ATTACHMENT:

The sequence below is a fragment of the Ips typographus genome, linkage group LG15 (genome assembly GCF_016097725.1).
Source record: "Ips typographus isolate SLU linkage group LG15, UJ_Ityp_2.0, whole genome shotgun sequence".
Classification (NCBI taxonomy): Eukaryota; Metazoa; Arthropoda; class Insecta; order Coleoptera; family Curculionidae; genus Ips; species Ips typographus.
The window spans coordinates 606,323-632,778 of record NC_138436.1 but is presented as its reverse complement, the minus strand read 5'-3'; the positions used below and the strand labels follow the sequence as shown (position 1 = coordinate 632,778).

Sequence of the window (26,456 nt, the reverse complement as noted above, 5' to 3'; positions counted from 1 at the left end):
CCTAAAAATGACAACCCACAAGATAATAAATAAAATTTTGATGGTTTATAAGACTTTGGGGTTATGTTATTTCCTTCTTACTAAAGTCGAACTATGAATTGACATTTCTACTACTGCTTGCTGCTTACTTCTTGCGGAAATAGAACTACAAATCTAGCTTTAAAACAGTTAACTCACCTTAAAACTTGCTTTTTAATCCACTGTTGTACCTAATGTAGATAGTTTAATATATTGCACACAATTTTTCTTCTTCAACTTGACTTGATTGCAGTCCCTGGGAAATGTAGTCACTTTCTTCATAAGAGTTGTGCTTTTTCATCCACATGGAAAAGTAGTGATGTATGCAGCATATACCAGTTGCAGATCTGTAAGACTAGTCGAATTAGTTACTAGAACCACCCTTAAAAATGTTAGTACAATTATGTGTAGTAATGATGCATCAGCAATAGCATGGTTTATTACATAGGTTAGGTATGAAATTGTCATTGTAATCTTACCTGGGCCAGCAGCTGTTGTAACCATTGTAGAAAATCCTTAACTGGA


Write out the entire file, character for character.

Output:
The sequence below is a fragment of the Ips typographus genome, linkage group LG15 (genome assembly GCF_016097725.1).
Source record: "Ips typographus isolate SLU linkage group LG15, UJ_Ityp_2.0, whole genome shotgun sequence".
Classification (NCBI taxonomy): Eukaryota; Metazoa; Arthropoda; class Insecta; order Coleoptera; family Curculionidae; genus Ips; species Ips typographus.
The window spans coordinates 606,323-632,778 of record NC_138436.1 but is presented as its reverse complement, the minus strand read 5'-3'; the positions used below and the strand labels follow the sequence as shown (position 1 = coordinate 632,778).

Sequence of the window (26,456 nt, the reverse complement as noted above, 5' to 3'; positions counted from 1 at the left end):
CCTAAAAATGACAACCCACAAGATAATAAATAAAATTTTGATGGTTTATAAGACTTTGGGGTTATGTTATTTCCTTCTTACTAAAGTCGAACTATGAATTGACATTTCTACTACTGCTTGCTGCTTACTTCTTGCGGAAATAGAACTACAAATCTAGCTTTAAAACAGTTAACTCACCTTAAAACTTGCTTTTTAATCCACTGTTGTACCTAATGTAGATAGTTTAATATATTGCACACAATTTTTCTTCTTCAACTTGACTTGATTGCAGTCCCTGGGAAATGTAGTCACTTTCTTCATAAGAGTTGTGCTTTTTCATCCACATGGAAAAGTAGTGATGTATGCAGCATATACCAGTTGCAGATCTGTAAGACTAGTCGAATTAGTTACTAGAACCACCCTTAAAAATGTTAGTACAATTATGTGTAGTAATGATGCATCAGCAATAGCATGGTTTATTACATAGGTTAGGTATGAAATTGTCATTGTAATCTTACCTGGGCCAGCAGCTGTTGTAACCATTGTAGAAAATCCTTAACTGGA